Sunday, September 27, 2015

The Game's Afoot! By Barbara Barrett

The Collected Letters of REH
In a letter to Clyde Smith (The Collected Letters of Robert E Howard, August 28, 1925), Robert E. Howard (REH) included one of his tongue-in-cheek poems,

Roses laughed in her pretty hair,
Shading her eyes from the sun’s rude stare
A little hand was prettily raised,
Nor ever enough might it be praised.
Five little fingers, soft and white,
A dimple, a sheer kiss of delight.
But, miss, a hand that I held in mine,
Some nights ago was e’en more fine.
A hand that I must grant more praise,
Three aces and a pair of treys.

But poker wasn’t the only game in town for REH and his friends.  Tucked away in the last two pages of REH’s semi-autobiographical book, Post Oaks and Sand Roughs (PO&SR) is a poem that pays tribute to another card game:

                                      The Seven-Up Ballad

Carl Macon was a kollege kid of far and wide renown,
Also a champ at seven-up and the wildest sot in town.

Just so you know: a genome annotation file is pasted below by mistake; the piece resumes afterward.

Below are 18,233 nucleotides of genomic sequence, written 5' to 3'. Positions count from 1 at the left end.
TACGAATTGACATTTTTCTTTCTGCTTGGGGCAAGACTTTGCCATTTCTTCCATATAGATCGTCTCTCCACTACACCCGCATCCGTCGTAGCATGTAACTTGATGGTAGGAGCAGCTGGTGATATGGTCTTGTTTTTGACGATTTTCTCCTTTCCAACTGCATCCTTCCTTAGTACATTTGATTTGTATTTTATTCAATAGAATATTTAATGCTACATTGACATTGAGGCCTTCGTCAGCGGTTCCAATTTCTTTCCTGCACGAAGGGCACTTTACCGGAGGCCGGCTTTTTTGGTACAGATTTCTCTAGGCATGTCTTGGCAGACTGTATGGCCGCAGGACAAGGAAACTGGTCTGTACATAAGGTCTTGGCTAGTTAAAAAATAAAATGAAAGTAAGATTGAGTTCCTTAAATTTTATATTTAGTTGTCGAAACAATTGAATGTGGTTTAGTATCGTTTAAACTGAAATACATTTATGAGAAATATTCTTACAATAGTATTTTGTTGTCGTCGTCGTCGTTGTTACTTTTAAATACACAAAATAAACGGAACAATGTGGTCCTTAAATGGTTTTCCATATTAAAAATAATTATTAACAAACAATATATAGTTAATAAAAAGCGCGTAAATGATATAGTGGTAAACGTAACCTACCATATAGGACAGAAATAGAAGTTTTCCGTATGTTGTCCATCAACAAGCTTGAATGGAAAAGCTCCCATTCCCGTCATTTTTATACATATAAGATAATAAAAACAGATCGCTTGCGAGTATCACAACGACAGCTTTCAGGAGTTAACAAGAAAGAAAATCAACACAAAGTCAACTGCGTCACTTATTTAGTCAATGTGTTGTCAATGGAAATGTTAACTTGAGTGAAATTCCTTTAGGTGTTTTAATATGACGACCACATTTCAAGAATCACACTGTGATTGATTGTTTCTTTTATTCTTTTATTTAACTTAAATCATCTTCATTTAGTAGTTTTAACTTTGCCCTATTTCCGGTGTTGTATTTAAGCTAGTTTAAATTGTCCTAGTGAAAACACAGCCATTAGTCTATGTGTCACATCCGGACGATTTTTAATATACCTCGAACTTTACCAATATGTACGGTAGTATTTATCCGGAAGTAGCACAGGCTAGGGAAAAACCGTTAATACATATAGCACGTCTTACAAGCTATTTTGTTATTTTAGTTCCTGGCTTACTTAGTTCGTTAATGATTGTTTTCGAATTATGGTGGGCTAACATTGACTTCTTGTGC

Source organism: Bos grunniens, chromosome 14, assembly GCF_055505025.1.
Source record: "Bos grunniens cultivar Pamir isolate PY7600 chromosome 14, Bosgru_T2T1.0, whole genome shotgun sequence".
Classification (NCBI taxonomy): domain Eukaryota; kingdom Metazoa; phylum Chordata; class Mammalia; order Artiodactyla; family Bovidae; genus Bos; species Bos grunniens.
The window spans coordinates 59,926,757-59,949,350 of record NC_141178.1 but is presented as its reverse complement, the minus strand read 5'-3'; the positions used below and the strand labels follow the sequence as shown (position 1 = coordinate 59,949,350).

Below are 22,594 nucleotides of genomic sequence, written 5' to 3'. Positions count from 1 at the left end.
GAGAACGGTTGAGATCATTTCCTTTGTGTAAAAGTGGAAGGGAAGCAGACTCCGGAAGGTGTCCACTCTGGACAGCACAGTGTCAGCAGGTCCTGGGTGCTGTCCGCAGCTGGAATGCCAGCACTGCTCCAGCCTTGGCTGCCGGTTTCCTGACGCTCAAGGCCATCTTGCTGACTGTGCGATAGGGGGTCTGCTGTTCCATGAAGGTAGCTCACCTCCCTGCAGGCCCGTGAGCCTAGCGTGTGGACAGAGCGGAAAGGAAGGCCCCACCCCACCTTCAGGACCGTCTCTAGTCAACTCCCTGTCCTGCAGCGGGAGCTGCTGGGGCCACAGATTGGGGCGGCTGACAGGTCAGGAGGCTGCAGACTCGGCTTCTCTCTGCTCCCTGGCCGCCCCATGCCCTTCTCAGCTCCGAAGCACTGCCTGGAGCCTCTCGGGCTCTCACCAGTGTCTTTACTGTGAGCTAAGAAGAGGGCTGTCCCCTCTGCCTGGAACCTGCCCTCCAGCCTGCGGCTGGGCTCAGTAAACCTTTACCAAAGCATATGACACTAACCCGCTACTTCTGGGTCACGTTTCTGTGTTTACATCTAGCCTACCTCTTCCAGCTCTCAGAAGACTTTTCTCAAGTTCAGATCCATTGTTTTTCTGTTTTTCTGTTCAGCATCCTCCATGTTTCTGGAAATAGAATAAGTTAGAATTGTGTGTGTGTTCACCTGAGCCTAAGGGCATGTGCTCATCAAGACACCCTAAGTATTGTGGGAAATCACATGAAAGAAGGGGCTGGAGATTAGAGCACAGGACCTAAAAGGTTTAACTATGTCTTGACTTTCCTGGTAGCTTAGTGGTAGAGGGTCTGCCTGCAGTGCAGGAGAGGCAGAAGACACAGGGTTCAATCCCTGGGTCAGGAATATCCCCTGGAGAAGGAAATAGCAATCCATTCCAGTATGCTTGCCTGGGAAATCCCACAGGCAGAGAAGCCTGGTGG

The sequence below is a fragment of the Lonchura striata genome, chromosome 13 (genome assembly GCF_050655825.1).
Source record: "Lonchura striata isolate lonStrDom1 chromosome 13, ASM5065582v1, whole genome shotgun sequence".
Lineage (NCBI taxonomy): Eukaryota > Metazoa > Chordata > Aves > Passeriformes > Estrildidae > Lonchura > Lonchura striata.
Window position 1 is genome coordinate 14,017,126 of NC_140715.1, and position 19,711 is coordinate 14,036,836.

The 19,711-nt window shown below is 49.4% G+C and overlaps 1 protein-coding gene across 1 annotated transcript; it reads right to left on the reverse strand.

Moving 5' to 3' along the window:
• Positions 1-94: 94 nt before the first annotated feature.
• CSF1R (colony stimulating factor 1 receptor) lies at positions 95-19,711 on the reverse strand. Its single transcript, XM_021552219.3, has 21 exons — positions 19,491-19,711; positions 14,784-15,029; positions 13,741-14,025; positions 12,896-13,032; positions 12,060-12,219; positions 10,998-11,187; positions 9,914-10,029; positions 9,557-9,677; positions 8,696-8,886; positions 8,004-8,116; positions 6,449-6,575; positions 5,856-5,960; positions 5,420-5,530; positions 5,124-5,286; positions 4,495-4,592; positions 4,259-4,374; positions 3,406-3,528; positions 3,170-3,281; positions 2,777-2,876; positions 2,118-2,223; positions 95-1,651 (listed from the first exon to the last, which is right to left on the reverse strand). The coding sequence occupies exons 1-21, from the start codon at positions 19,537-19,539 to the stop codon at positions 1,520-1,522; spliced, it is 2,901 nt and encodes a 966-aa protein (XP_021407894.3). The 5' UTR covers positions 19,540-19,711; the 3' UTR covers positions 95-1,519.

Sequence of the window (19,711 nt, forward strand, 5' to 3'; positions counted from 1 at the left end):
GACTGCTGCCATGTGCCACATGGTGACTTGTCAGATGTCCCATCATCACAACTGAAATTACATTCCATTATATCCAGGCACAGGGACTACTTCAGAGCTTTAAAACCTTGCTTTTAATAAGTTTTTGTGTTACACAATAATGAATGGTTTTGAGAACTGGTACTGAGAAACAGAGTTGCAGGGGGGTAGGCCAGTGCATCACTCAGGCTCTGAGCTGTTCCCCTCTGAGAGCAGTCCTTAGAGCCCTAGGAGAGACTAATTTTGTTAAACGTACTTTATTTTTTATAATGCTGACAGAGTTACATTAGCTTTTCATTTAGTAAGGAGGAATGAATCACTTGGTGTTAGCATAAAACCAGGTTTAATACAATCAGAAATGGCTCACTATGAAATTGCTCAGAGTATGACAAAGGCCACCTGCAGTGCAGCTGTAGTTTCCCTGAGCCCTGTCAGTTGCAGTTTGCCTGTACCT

And in a way there came a day of high and lofty fame
For title of the eating house was the prize for a game.

Carl gave a yell and dealt the cards unto the other chumps
And they all whooped with joyous glee when diamonds turned up trumps.
“High, jack and game is here, begad!” Pink bellered with a scowl;
“You lie, you sot! You have it not!” Carl answered with a yowl.

Pink led the ace of trumps full soon, and “There,” said he, “is high!”
Carl followed suit, it was a trey, with a tough light in his eye.
Then Pink led out the queen of trumps and gave an ugly frown;
Carl snickered with unholy glee and laid a four spot down.

Pink swore full long and loud and rough and led the deuce of clubs;
Carl caught it with a king and said, “You’re all a lot of dubs.”
He led an ace and caught a king, “Here’s a game for me, egad!”
For many an ace and many a face the wicked scoundrel had.

And then an argument arose and loud was their abuse
And Pink got into lead again with a nine upon a deuce.
Then Pink laid down the diamond king and feinted with his right,
“Egad, that jack of yours will go, if it takes the rest of the night.”

Carl drank four pints of beer or so and at his hand he glanced —
He flung his cards at Stupid’s head and in his rage he danced
Then with a curse that would, egad, clean freeze a camel’s humps,
Beside the king that Pink had led he put the jack of trumps.